The central question for both the victors and the vanquished of World War II was just how widely the stain of guilt would spread over Germany. Political leaders and intellectuals on both sides of the conflict debated whether support for National Socialism tainted Germany's entire population and thus discredited the nation's history and culture. The tremendous challenge that Allied officials and German thinkers faced as the war ended, then, was how to limn a postwar German identity that accounted for National Socialism without irrevocably damning the idea and character of Germany as a whole. In the House of the Hangman chronicles this delicate process, exploring key debates about the Nazi past and German future during the later years of World War II and its aftermath. Jeffrey K. Olick explores the processes of accommodation and rejection that Allied plans for a new German state inspired among the German intelligentsia. He also examines heated struggles over the value of Germany's institutional and political heritage.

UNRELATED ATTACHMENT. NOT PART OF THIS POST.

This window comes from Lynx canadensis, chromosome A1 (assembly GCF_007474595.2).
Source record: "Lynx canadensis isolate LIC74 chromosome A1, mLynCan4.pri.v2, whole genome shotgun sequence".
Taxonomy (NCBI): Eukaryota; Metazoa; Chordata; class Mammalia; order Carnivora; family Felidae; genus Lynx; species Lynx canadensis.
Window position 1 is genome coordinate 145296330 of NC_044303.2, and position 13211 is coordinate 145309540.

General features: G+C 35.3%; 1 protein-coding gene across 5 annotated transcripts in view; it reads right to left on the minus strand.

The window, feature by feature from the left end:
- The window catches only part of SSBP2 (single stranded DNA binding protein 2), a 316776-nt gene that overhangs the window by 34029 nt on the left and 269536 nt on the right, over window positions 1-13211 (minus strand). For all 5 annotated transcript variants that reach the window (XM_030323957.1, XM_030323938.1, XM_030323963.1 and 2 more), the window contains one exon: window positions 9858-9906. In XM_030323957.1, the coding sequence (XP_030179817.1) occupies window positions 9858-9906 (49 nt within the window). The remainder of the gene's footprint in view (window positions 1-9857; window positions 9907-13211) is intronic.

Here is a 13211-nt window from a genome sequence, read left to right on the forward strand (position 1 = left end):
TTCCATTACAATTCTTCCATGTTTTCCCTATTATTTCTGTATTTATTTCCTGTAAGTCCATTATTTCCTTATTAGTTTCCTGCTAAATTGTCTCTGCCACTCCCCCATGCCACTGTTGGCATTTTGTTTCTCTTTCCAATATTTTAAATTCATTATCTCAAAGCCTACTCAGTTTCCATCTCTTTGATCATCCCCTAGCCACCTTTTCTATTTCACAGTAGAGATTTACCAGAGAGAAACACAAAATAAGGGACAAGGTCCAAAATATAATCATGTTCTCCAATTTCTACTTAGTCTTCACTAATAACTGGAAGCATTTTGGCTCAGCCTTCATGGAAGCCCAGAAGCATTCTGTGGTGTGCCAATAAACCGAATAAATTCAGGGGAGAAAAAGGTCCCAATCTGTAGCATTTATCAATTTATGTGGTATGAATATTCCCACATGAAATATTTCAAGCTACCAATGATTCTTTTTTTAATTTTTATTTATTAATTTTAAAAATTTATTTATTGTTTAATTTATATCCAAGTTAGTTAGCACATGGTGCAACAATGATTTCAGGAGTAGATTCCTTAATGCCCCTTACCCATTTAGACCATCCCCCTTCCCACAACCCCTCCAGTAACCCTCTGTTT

Along the way, he demonstrates how the moral and political vocabulary for coming to terms with National Socialism in Germany has been of enduring significance - as a crucible not only of German identity but also of contemporary thinking about memory and social justice more generally. 17 halftones